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Fannnnnnn666

USYD BSci/MD I
That also means that while 71%ile SA applicants were invited to attend an interview, they never stood a chance anyway :(
That was definitely quite rough as a lot of people from my school proceeded to the interview stage with 80ish percentile (As I'm also from SA) but never ended up with an offer:(. Having said that, one of my mates did "miracle-ly" end up with a top-up bonded offer with 2740ish UCAT. But at the same time he also had 99.90 ATAR and probs a killer interview, but that was def one of the very few offers made to people with UCAT below 80 percentile.
 
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jinjja21

Member
I noticed that even though the minimum interview percentile dropped to 71st last year, basically no-one with a UCAT percentile below 90th ended up reporting an actual offer. If this is what Adelaide did last year, then that's dumb.

Does this essentially mean that SA applicants who received an interview with ~70% have no hope to land a place offer regardless of how spot on their interview was?
 

LMG!

MBBS IV
Administrator
Does this essentially mean that SA applicants who received an interview with ~70% have no hope to land a place offer regardless of how spot on their interview was?
This seemed to be the case last year. We have no idea if they have improved the process for this year yet.
 

Fannnnnnn666

USYD BSci/MD I
Does this essentially mean that SA applicants who received an interview with ~70% have no hope to land a place offer regardless of how spot on their interview was?
You do if you can absolutely smash the interview and get a perfect ATAR,

As one applicant last year got a bonded offer with 73%ile UCAT and 99.90 ATAR (Non-rural)

However this year theres only 600 interviews (300 SA applicants) instead of 800 (400 SA applicants) last year, which could potentially lead to an increase in percentile from 71%ile for SA students.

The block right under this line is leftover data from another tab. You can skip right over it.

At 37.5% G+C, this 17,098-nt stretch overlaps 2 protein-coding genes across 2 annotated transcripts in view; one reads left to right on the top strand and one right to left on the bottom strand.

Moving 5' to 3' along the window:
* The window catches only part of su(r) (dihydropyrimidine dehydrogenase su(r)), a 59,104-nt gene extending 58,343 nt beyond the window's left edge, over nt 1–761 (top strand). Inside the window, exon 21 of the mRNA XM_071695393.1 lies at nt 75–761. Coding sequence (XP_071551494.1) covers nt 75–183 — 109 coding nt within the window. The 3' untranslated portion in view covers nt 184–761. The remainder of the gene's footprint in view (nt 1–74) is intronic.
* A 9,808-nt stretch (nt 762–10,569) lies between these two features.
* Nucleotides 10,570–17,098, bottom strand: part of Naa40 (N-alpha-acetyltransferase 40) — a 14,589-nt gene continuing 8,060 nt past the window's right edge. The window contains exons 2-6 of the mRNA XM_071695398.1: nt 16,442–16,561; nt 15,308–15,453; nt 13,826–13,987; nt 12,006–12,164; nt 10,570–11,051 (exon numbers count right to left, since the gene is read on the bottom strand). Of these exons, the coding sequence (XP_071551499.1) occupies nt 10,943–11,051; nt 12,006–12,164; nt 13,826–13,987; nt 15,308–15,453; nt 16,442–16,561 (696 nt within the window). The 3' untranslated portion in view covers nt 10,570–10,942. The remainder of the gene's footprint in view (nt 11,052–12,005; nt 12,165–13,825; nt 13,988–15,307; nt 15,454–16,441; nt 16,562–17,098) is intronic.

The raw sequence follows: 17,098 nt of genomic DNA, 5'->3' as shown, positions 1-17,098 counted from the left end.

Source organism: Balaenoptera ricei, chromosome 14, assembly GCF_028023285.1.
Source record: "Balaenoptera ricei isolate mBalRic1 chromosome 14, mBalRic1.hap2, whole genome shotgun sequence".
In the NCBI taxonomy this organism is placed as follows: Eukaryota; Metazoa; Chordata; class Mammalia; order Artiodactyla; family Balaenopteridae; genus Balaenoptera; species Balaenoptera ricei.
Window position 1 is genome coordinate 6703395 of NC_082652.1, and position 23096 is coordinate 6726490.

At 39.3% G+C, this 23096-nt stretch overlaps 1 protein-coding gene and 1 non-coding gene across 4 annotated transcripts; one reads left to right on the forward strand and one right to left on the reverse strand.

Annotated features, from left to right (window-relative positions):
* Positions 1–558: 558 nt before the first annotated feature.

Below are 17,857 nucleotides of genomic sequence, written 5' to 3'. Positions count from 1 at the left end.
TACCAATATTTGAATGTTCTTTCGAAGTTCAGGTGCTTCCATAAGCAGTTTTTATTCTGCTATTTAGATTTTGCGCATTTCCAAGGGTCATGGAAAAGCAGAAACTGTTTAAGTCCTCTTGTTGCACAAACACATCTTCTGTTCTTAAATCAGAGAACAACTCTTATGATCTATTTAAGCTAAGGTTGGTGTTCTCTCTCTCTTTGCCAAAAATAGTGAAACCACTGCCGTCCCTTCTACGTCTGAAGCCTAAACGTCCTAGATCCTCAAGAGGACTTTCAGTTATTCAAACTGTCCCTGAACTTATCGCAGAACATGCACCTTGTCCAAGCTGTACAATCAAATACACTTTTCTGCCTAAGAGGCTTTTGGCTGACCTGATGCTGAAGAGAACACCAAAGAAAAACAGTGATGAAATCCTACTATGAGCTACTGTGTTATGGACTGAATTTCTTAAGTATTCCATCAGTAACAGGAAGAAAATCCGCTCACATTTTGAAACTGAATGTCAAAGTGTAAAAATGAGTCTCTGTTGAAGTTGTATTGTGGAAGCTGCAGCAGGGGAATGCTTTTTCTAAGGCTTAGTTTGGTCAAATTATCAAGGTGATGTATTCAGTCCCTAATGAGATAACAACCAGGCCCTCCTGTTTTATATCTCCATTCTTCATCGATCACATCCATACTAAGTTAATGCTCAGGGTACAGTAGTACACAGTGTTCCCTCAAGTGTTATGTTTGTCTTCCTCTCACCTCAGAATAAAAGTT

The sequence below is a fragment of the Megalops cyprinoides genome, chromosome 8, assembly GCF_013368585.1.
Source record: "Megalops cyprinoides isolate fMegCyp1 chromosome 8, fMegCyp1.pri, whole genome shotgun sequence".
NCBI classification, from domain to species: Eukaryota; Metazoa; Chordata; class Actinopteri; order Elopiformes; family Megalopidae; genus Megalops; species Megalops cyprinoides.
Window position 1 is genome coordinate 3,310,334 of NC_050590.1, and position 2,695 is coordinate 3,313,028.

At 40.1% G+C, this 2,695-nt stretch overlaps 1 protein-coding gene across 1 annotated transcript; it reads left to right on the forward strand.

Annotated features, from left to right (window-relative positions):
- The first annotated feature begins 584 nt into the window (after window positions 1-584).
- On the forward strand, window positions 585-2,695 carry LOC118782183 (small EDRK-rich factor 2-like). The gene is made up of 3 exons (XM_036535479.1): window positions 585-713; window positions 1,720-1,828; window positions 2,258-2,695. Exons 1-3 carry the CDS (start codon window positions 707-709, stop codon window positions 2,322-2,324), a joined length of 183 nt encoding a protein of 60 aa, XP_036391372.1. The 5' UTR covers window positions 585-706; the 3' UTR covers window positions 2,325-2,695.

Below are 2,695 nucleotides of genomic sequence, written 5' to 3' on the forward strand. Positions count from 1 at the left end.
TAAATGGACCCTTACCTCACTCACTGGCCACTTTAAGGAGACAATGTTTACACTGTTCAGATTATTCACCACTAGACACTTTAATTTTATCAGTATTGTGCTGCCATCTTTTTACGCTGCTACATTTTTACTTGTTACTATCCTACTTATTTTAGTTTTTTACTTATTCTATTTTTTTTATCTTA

kiwi12

Member
That was definitely quite rough as a lot of people from my school proceeded to the interview stage with 80ish percentile (As I'm also from SA) but never ended up with an offer:(. Having said that, one of my mates did "miracle-ly" end up with a top-up bonded offer with 2740ish UCAT. But at the same time he also had 99.90 ATAR and probs a killer interview (State team debater+school captain+prefect+all range of Extra-curricular activities so I guess it kinda makes sense), but that was def one of the very few offers made to people with UCAT below 80 percentile.
I know even 85ish wasn’t enough!
 

Qwerty124

Member
Put this in another thread but this seemed more fitting. For transfer applicants for adelaide med what is considered a competitive score? Couldnt find much info about it besides a couple reports. Does the importance of atar over ucat also apply similarly to gpa and ucat?

Lets say i get max gpa and maybe a 90% ucat. Is that considered a good score for a transfer or are the gpas for transfers basically all 7 making that category moot.
 

kiwi12

Member
Put this in another thread but this seemed more fitting. For transfer applicants for adelaide med what is considered a competitive score? Couldnt find much info about it besides a couple reports. Does the importance of atar over ucat also apply similarly to gpa and ucat?

Lets say i get max gpa and maybe a 90% ucat. Is that considered a good score for a transfer or are the gpas for transfers basically all 7 making that category moot.
I think they do it 40/40/20 interview/gpa/ucat. What’s your ucat and gpa?